GUEST BLOGGER CHRISTY MIHALY
I’m excited to share my new book, Barefoot Books WATER: A Deep Dive of Discovery, with readers and educators. Below I highlight an activity from the book, intended to convey a hands-on understanding of our water use.
WATER describes the marvels of the water cycle; how water changes form; photosynthesis; marine life; ocean currents’ influence on weather; environmental challenges, and more. Illustrator Mariona Cabassa and the Barefoot Books team produced a gorgeous text, combining science, folk tales from world storytellers, and practical activities. Features include lift-the-flaps, gatefolds, and a chatty water drop character. We wanted to engage readers with the wonders of water, which we hoped would inspire them to be active stewards.
- Water covers 71% of the globe.
- While all Earth’s water is important, only a small portion is good for humans to drink.
Show students how little water is available for people to use. Fill a gallon container with water. Note almost all of Earth’s water (97%) is in the ocean, or frozen in ice (2%). About 1% is fresh liquid water. Of your gallon, 1% is 0.01 gallon, about 3 tablespoons. About 1/3 of fresh water is accessible … corresponding to one tablespoon of your gallon.
How much do you use?
Ask students to estimate how much water they use for various tasks. Then compare their answers with the following averages from the lift-the-flap feature on page 6:
- Brushing teeth (with faucet running): 1-5 gallons
- Washing hands (with faucet running): 1 gallon
- Shower: 2.5 gallons per minute
- Flushing toilet: 3 gallons
- Bath: 36 gallons
How meaningful are these amounts? Look at your 1-gallon container. Can students see how keeping the faucet on sends gallons down the drain?
Other ways we use water
Now ask students to generate a list of other ways we use water. Students may either work in groups or you can develop a class list. Compare students’ lists with the information on pages 44-45 of the book.
- For food, about this much:
- Growing vegetables for a salad of lettuce, tomato, and cukes: 21 gallons
- Producing a hamburger: 660 gallons
- Making a chocolate bar: 450 gallons
- In factories, these goods require about this much:
- A sheet of paper: 3 gallons
- A cotton t-shirt: 660 gallons
- A smart phone: 3200 gallons
- A car: 13,000 to 22,000 gallons
Revisit that 1-gallon container. Can students picture 660 or 3,200 gallons?
What if you had to carry your family’s water?
Water isn’t equally distributed around the world. Many people don’t have easily available clean drinking water. About a tenth of the global population lacks running water. Every day, millions of people (often girls) walk long distances to fetch water. (pp. 46-47)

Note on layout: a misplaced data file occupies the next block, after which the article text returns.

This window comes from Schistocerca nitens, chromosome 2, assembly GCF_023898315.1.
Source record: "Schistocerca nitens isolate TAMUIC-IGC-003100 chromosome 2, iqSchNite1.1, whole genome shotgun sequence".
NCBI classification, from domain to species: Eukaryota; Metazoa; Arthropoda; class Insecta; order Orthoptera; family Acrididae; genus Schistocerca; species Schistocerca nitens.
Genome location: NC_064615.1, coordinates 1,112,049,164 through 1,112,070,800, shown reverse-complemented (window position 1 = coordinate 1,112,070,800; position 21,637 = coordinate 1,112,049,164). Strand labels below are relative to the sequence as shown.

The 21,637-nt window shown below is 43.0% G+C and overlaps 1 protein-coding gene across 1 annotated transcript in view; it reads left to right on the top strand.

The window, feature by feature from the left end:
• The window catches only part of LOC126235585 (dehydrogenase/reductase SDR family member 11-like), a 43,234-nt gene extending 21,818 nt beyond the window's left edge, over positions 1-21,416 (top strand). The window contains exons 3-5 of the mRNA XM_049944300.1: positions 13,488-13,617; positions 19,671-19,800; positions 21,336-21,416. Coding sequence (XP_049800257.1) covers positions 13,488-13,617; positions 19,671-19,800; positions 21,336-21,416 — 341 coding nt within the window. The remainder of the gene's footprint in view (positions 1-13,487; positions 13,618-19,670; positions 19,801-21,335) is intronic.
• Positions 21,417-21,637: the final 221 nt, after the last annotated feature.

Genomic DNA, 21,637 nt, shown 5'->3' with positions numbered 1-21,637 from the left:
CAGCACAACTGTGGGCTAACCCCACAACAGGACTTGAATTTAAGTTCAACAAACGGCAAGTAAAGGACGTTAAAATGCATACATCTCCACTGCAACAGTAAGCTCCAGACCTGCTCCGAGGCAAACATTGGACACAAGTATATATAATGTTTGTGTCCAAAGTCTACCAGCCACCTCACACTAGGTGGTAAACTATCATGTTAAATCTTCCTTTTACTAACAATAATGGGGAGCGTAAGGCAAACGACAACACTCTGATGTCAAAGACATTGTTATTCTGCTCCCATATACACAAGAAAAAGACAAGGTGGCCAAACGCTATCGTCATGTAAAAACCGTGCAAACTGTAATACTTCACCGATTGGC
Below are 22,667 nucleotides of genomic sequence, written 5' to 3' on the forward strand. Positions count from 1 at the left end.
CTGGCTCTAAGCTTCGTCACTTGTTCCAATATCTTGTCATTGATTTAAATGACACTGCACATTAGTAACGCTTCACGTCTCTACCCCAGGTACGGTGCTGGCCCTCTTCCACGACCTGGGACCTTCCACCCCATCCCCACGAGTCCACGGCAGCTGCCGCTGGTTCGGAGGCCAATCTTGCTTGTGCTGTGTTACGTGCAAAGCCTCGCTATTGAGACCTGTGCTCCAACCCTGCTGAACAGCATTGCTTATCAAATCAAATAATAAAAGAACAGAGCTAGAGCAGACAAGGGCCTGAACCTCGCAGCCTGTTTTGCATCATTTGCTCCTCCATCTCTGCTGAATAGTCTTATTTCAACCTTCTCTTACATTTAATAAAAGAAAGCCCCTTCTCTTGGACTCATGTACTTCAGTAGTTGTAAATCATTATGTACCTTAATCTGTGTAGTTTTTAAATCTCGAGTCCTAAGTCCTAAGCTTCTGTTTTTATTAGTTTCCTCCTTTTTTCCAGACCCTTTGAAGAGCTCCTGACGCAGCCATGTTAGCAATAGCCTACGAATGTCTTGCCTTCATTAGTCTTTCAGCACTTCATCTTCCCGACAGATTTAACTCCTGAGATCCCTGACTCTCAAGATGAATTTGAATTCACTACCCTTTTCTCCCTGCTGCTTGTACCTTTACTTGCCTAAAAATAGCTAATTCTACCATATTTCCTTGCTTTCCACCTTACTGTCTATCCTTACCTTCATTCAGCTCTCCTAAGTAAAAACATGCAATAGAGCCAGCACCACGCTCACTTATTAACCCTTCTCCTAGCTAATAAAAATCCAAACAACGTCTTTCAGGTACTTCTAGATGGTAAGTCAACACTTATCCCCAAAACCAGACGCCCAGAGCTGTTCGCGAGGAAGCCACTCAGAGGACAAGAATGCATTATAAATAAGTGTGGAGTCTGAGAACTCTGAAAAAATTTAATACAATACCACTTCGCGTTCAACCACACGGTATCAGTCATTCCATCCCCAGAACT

- Take an empty bucket outside.
- Pour about 1 gallon of water into the bucket.
- Lift the bucket and start walking.
Ask students the following questions:
- How long can you carry the bucket before it starts feeling heavy?
- What would it be like to carry that bucket for a mile?
- What about 36 buckets for your bath?
- Does this affect how you feel about using water?
- Students carry a 1-gallon jug with them all day.
- Try different ways of carrying the bucket (e.g., on shoulder, head).
- Calculate how many jugs needed for a student’s home’s daily use.
- Fill containers sufficient for a home’s daily use.
Turn water insight to action
Did carrying their buckets inspire your students to act?
They may want to research and support the work of organizations such as the United Nations, bringing clean drinking water to all. Georgie Badiel, a fashion model from Burkina Faso who grew up carrying her family’s water and later brought wells to West African villages.
Students may also understand water conservation in a new light. The book suggests various ways to conserve. One is avoiding single-use plastic, substituting reusable bottles. (Plastic bottles require more water to make than they can hold.)
Other watery ideas
- While brushing teeth, turn off the faucet
- Shorten showers
- Outdoors, grow native plants
- Collect rainwater in a barrel
What other ideas do your students have?
If you try this activity, please feel free to let me know how it goes and how your students react. I’d love to hear their thoughts.
Christy Mihaly is a former environmental lawyer who decided late in life that writing for kids is much more fun. She writes stories, poetry, and nonfiction, including titles on topics from free speech to food to fashion. Barefoot Books WATER: A Deep Dive of Discovery (one of Kirkus Review’s “Most Anticipated Fall Books”) offers a thorough immersion into the world of water. Prior works include picture books Free for You and Me: What Our First Amendment Means (Albert Whitman, 2020) and Hey, Hey, Hay! (A Tale of Bales and the Machines That Make Them) (Holiday House, 2018), and the YA nonfiction Diet for a Changing Climate: Food for Thought (written with Sue Heavenrich and including recipes for insect-based dishes) (Lerner, 2018).
Christy also practices playing cello from time to time, and loves to walk (and snowshoe) in the woods around her Vermont home. For more information, visit her website, www.christymihaly.com. You may also catch her on Twitter (@CMwriter4kids), Instagram (@christymihaly), and Facebook (https://www.facebook.com/christymihaly).